The French presidential election is heating up. Polls show Emmanuel Macron defeating Marine Le Pen in the decisive second round on May 7 by 62-38 (yes, polls have been deceiving ahead of recent elections but this is a big margin).
We are single-issue voters around here and that issue is wine! Actually, that’s not true but we will roll with it. Recent French presidents have hovered at or near zero when it comes to passion for wine. Jacques Chirac’s tipple of choice was reportedly Corona. Nicolas Sarkozy famously didn’t even like wine. Current president Francois Hollande sell off a chunk of the presidential wine cellar–but he also canceled a lunch with the Iranian president after the guest insisted no wine be served.
Macron, a former minister of Finance who is a mere 39 years old, exhibits some wine savvy. Although he was raised in Picardy, not a region known for wine growing, he says that his grandparents told him that red wine was “guilt-free” since it is an antioxidant.
The journalists from Terre de Vins and Sud-Ouest conducted a wide-ranging interview about wine. Among other things, Macron admitted that a meal without wine would be “a little bit sad because wine is a part of the French table…our civilization.” He even talks about the pleasure of food-wine pairings! It may not seem like it since you’d expect all French presidents to support wine. But these are kind of fighting words right now as the rate of wine consumption has been in decline and the health crowd that takes a dim view of wine has been ascendant in policy circles.
Macron then submitted himself to a blind tasting with the journalists! (Video above) Can you imagine a leading presidential candidate doing that here? Usually they run away from it, heading toward beer, if anything. And a blind tasting? That’s high-risk stuff for anyone!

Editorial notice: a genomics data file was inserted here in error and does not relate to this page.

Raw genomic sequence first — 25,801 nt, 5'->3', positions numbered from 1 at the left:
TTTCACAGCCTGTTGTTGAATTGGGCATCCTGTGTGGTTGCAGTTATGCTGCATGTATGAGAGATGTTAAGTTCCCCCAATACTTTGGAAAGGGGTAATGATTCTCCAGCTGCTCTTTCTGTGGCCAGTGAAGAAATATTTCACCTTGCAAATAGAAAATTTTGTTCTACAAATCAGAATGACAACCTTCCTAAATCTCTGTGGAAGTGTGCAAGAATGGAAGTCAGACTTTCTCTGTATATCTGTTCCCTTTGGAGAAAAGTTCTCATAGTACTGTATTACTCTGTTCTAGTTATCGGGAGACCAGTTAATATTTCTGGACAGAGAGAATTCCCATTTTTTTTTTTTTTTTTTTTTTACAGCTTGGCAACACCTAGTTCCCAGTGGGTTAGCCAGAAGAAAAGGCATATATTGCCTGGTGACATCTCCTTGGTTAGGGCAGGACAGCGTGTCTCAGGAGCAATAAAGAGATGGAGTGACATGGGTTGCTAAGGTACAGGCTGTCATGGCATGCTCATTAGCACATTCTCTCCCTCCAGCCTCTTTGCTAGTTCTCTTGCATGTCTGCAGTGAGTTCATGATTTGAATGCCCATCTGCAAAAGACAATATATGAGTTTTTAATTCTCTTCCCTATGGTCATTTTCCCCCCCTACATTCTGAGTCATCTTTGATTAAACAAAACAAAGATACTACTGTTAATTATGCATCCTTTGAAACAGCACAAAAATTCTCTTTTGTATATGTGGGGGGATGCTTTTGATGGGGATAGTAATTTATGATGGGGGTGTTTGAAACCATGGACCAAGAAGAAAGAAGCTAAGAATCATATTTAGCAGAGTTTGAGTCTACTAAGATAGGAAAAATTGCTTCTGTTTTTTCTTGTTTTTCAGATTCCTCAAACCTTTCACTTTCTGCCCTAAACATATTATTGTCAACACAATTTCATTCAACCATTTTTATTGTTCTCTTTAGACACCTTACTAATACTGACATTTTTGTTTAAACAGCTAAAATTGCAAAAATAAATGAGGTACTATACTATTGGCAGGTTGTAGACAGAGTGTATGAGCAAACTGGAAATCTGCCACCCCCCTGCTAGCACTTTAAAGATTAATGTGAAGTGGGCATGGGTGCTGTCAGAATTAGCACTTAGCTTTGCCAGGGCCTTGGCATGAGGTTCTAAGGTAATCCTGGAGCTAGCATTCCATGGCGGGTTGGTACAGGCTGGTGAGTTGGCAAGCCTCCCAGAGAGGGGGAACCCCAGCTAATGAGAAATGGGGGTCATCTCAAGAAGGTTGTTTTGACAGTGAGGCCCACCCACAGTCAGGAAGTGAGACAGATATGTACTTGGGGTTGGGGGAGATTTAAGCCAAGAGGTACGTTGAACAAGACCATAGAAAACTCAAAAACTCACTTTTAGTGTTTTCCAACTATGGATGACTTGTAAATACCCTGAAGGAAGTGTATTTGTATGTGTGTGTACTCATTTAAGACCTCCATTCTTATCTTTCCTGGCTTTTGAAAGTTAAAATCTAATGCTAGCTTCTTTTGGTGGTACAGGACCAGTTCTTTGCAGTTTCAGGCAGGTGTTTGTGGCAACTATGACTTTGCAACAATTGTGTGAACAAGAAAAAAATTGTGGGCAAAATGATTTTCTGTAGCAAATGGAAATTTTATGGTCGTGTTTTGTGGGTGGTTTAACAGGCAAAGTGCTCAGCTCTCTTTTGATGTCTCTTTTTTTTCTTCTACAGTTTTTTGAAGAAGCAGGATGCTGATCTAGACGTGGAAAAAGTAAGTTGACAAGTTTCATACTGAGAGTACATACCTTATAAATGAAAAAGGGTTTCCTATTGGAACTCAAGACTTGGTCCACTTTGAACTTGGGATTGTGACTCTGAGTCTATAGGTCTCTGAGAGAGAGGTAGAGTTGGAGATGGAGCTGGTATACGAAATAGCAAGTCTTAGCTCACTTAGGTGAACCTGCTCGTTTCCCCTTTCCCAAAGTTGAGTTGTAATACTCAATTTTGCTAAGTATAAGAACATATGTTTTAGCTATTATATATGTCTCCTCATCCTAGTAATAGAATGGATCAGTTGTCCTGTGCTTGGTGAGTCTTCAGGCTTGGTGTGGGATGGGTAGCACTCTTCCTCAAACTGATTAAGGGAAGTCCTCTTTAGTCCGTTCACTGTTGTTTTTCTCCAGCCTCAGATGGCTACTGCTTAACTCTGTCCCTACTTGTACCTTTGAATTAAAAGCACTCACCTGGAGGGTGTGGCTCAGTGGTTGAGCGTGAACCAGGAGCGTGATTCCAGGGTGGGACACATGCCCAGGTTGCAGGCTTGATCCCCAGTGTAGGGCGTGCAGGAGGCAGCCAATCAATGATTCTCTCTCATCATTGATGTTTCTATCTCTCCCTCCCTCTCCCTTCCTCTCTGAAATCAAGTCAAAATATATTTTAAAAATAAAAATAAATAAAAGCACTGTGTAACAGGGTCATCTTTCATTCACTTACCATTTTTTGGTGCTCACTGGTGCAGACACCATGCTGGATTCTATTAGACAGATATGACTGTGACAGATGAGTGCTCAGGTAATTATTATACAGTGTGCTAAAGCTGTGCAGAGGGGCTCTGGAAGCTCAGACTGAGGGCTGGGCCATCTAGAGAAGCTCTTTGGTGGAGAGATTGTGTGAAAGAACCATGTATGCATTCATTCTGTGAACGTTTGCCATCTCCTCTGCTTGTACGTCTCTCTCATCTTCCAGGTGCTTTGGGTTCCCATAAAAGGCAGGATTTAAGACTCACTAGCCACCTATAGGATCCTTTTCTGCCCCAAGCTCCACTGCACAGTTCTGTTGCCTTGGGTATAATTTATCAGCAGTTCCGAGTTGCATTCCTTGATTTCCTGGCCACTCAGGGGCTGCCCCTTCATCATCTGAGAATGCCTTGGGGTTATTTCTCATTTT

But Macron comports himself amazingly well, showing a breadth of knowledge (even though he did offer that the likes Miraval rosé, which comes from the estate of erstwhile Brangelina) as well as taste preferences (says he doesn’t like high-acid whites). He correctly guessed both a Bordeaux blanc and a Coteaux de Provence by region, and even the red he guessed as a Bordeaux but was off by a few appellation (trust me, it’s easy to make mistakes…). I’m sure he will pour some fun wines at the Elysée Palace over the next five years.
Located in Saumur, Clos Rougeard is the Bentley of the Loire. The wines, almost all red, are expensive, rare and of exceptional quality–the kind of wines that can turn haters of cabernet franc into ambassadors. (search for Clos Rougeard at retail)
The 27-acre estate was owned by the Foucault brothers Bernard (a.k.a. Nady) and Jean-Louis (known as Charly). They were the eighth generation to run the estate and made it a pioneer of organic viticulture in the area as well as hands-off winemaking.
After Charly’s death in 2015, La Revue de Vin de France reports, the family resolved to sell the domaine. The buyer is Martin Bouygues, French telecom billionaire and 481st richest person in the world.
In a way it is kind of surprising that a billionaire is attracted to the Loire, which is generally a region that favors low-key wines and hasn’t attracted big fortunes to be tossed around since the day of Francois I. Perhaps that is changing? Doubtful. Clos Rougeard is arguably the pearl of the Loire, now snatched up as bauble for a billionaire. But at least he is discerning! And the estate doubtless cost less than one in Musigny. Bouygues owns Chateau Montrose in Bordeaux.
LARVF doesn’t report on changes in the wine making.
UPDATE: Yes, another “Winery X sold to billionaire” story appeared today–at this rate, will there be any family-owned and operated top wineries by the end of the year?? Stan Kroenke, owner of Arsenal football club and the LA Rams and Screaming Eagle, is said to have bought a majority stake of Bonneau de Martray. [Decanter]
UNESCO added wine regions to their list of World Heritage sites at Saturday’s meeting in Bonn. The 1,247 “climats” of Burgundy as well as the Champagne hillsides received official recognition as cultural sites.
Campaigns in each French region supported the bids as well as the French government since UN member states are limited in nominating sites in their own boundaries. Burgundy’s campaign video appears below (in English) with more details on their site. Aubert de Villaine of Domaine de la Romanée-Conti led the campaign for Burgundy’s inclusion; above he is congratulated after the vote in favor.